Complement factor I in health and disease.
Nilsson SC., Sim RB., Lea SM., Fremeaux-Bacchi V., Blom AM.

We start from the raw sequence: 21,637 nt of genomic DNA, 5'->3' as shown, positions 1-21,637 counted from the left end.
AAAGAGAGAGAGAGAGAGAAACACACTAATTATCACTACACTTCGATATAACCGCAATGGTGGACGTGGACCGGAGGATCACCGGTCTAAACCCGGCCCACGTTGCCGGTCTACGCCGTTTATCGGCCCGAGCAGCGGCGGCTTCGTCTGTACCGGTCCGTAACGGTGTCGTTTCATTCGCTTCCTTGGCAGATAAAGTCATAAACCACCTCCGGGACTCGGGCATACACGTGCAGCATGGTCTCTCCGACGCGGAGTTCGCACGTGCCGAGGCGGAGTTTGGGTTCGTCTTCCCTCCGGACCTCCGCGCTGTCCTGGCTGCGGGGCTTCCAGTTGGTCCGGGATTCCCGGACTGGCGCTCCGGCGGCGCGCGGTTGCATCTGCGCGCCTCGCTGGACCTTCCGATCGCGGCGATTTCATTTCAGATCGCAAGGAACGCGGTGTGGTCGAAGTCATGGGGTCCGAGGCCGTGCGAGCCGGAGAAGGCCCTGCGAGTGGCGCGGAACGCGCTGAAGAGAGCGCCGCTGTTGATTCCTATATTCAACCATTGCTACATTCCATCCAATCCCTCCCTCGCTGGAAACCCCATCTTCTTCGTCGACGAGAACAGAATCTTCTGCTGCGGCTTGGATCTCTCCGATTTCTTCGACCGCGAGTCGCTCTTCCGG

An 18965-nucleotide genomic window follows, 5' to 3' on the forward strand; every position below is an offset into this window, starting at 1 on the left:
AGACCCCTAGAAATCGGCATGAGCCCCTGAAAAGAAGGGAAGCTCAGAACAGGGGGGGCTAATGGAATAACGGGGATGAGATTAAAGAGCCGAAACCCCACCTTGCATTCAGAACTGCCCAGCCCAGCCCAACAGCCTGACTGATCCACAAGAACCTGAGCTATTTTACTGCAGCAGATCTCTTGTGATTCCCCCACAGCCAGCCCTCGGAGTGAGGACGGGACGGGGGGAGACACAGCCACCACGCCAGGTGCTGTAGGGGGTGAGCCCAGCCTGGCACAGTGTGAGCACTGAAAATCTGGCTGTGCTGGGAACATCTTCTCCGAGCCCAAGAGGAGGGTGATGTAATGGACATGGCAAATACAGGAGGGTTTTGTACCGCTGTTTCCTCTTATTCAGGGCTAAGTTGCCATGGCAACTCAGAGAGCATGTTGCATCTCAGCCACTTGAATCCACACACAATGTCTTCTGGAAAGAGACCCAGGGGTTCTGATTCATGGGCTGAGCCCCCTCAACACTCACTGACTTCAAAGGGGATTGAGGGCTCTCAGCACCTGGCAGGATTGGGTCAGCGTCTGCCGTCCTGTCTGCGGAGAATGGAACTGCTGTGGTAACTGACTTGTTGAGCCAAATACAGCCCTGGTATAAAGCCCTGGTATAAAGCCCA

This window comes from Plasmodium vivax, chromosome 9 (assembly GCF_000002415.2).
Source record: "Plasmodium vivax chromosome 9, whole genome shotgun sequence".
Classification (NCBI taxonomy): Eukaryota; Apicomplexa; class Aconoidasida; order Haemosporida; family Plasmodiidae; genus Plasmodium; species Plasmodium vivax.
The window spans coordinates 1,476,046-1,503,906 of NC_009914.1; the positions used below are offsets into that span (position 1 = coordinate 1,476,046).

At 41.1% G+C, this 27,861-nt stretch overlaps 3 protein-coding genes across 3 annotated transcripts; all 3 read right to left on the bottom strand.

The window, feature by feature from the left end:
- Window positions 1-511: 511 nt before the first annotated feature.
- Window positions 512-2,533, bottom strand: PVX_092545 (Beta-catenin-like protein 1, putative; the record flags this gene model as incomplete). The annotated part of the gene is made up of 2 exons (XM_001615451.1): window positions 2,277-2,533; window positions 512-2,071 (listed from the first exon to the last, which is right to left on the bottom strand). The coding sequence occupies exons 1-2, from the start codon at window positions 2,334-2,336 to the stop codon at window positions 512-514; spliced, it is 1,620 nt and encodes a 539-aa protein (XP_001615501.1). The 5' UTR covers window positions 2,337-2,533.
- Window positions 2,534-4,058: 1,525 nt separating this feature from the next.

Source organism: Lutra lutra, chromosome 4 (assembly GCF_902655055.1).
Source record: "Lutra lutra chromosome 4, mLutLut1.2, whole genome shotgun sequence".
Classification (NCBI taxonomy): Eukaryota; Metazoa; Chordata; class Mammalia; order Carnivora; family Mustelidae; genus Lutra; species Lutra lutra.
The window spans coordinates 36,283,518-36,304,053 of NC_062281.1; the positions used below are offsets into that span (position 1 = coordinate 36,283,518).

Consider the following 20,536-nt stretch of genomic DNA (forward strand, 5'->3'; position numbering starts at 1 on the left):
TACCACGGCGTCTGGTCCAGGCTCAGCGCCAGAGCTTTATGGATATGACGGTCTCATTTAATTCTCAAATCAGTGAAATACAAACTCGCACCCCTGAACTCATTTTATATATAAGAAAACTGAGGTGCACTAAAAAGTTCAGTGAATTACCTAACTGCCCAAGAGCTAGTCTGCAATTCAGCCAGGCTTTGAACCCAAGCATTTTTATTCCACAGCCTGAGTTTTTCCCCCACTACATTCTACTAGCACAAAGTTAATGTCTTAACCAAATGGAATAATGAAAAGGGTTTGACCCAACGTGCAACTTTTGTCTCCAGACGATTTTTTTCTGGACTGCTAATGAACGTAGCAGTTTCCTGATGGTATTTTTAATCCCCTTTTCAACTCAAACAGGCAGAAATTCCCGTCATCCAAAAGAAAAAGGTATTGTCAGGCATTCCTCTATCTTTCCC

Factor I (FI) is a crucial inhibitor controlling all complement pathways due to its ability to degrade activated complement proteins C3b and C4b in the presence of cofactors such as factor H, C4b-binding protein, complement receptor 1 or CD46. Complete deficiency of FI, which is synthesized mainly in the liver is rare and leads to complement consumption resulting in recurrent severe infections, glomerulonephritis or autoimmune diseases. Incomplete FI deficiency is in turn associated with atypical haemolytic uremic syndrome, a severe disease characterized by thrombocytopenia, microangiopathic haemolytic anaemia and acute renal failure. Structurally, FI is a 88kDa heterodimer of a heavy chain consisting of one FI-membrane attack complex (FIMAC) domain, one CD5 domain and two low-density lipoprotein receptor domains (LDLr), and a light chain which is a serine protease domain (SP), linked to the heavy chain by a disulfide bond. FI cleaves its in vivo substrates C3b and C4b only in the presence of cofactors, it shows poor enzymatic activity towards synthetic substrates tested so far and it has no natural inhibitor.